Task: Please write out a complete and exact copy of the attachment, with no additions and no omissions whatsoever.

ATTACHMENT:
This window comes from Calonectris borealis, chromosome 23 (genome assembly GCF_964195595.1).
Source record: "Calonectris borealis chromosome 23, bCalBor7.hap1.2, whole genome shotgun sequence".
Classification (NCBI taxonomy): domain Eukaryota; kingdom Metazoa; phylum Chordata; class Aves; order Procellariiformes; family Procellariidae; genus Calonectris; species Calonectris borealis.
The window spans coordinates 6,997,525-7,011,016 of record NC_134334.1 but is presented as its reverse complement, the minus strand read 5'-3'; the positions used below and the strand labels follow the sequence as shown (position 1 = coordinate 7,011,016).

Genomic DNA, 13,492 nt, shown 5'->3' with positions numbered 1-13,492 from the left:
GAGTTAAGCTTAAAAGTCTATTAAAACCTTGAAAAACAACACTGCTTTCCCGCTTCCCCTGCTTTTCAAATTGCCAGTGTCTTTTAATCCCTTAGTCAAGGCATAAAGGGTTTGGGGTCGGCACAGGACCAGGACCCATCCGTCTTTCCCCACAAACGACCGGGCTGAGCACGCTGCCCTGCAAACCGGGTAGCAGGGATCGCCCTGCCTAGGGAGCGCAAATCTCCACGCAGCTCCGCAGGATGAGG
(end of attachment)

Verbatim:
This window comes from Calonectris borealis, chromosome 23 (genome assembly GCF_964195595.1).
Source record: "Calonectris borealis chromosome 23, bCalBor7.hap1.2, whole genome shotgun sequence".
Classification (NCBI taxonomy): domain Eukaryota; kingdom Metazoa; phylum Chordata; class Aves; order Procellariiformes; family Procellariidae; genus Calonectris; species Calonectris borealis.
The window spans coordinates 6,997,525-7,011,016 of record NC_134334.1 but is presented as its reverse complement, the minus strand read 5'-3'; the positions used below and the strand labels follow the sequence as shown (position 1 = coordinate 7,011,016).

Genomic DNA, 13,492 nt, shown 5'->3' with positions numbered 1-13,492 from the left:
GAGTTAAGCTTAAAAGTCTATTAAAACCTTGAAAAACAACACTGCTTTCCCGCTTCCCCTGCTTTTCAAATTGCCAGTGTCTTTTAATCCCTTAGTCAAGGCATAAAGGGTTTGGGGTCGGCACAGGACCAGGACCCATCCGTCTTTCCCCACAAACGACCGGGCTGAGCACGCTGCCCTGCAAACCGGGTAGCAGGGATCGCCCTGCCTAGGGAGCGCAAATCTCCACGCAGCTCCGCAGGATGAGG